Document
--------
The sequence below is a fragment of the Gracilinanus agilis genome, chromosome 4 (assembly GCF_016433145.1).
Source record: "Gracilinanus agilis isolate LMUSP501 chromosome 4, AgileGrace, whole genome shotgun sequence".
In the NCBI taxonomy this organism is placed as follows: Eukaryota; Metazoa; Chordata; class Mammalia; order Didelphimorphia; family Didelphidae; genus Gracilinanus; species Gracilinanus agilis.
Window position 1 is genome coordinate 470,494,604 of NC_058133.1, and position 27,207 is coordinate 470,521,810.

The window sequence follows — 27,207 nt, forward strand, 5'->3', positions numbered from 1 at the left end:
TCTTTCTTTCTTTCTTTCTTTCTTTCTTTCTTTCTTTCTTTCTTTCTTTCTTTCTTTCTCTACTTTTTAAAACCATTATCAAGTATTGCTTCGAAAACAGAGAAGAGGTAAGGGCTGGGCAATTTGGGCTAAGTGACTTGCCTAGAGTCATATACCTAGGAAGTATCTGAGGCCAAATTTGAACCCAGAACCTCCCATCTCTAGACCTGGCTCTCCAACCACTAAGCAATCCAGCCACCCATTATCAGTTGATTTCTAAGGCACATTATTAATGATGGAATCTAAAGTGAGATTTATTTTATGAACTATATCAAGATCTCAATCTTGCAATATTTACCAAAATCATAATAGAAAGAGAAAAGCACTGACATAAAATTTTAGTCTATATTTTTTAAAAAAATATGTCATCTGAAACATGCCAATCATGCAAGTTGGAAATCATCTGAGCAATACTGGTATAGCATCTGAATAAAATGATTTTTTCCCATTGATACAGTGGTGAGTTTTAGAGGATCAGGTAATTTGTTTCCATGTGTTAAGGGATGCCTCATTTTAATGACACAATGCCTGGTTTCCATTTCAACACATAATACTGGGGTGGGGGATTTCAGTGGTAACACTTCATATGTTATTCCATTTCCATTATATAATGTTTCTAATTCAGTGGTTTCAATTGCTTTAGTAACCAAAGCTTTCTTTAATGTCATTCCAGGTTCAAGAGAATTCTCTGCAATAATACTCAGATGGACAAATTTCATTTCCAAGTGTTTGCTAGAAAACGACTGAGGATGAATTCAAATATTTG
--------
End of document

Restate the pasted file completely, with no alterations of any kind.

The sequence below is a fragment of the Gracilinanus agilis genome, chromosome 4 (assembly GCF_016433145.1).
Source record: "Gracilinanus agilis isolate LMUSP501 chromosome 4, AgileGrace, whole genome shotgun sequence".
In the NCBI taxonomy this organism is placed as follows: Eukaryota; Metazoa; Chordata; class Mammalia; order Didelphimorphia; family Didelphidae; genus Gracilinanus; species Gracilinanus agilis.
Window position 1 is genome coordinate 470,494,604 of NC_058133.1, and position 27,207 is coordinate 470,521,810.

The window sequence follows — 27,207 nt, forward strand, 5'->3', positions numbered from 1 at the left end:
TCTTTCTTTCTTTCTTTCTTTCTTTCTTTCTTTCTTTCTTTCTTTCTTTCTTTCTTTCTCTACTTTTTAAAACCATTATCAAGTATTGCTTCGAAAACAGAGAAGAGGTAAGGGCTGGGCAATTTGGGCTAAGTGACTTGCCTAGAGTCATATACCTAGGAAGTATCTGAGGCCAAATTTGAACCCAGAACCTCCCATCTCTAGACCTGGCTCTCCAACCACTAAGCAATCCAGCCACCCATTATCAGTTGATTTCTAAGGCACATTATTAATGATGGAATCTAAAGTGAGATTTATTTTATGAACTATATCAAGATCTCAATCTTGCAATATTTACCAAAATCATAATAGAAAGAGAAAAGCACTGACATAAAATTTTAGTCTATATTTTTTAAAAAAATATGTCATCTGAAACATGCCAATCATGCAAGTTGGAAATCATCTGAGCAATACTGGTATAGCATCTGAATAAAATGATTTTTTCCCATTGATACAGTGGTGAGTTTTAGAGGATCAGGTAATTTGTTTCCATGTGTTAAGGGATGCCTCATTTTAATGACACAATGCCTGGTTTCCATTTCAACACATAATACTGGGGTGGGGGATTTCAGTGGTAACACTTCATATGTTATTCCATTTCCATTATATAATGTTTCTAATTCAGTGGTTTCAATTGCTTTAGTAACCAAAGCTTTCTTTAATGTCATTCCAGGTTCAAGAGAATTCTCTGCAATAATACTCAGATGGACAAATTTCATTTCCAAGTGTTTGCTAGAAAACGACTGAGGATGAATTCAAATATTTG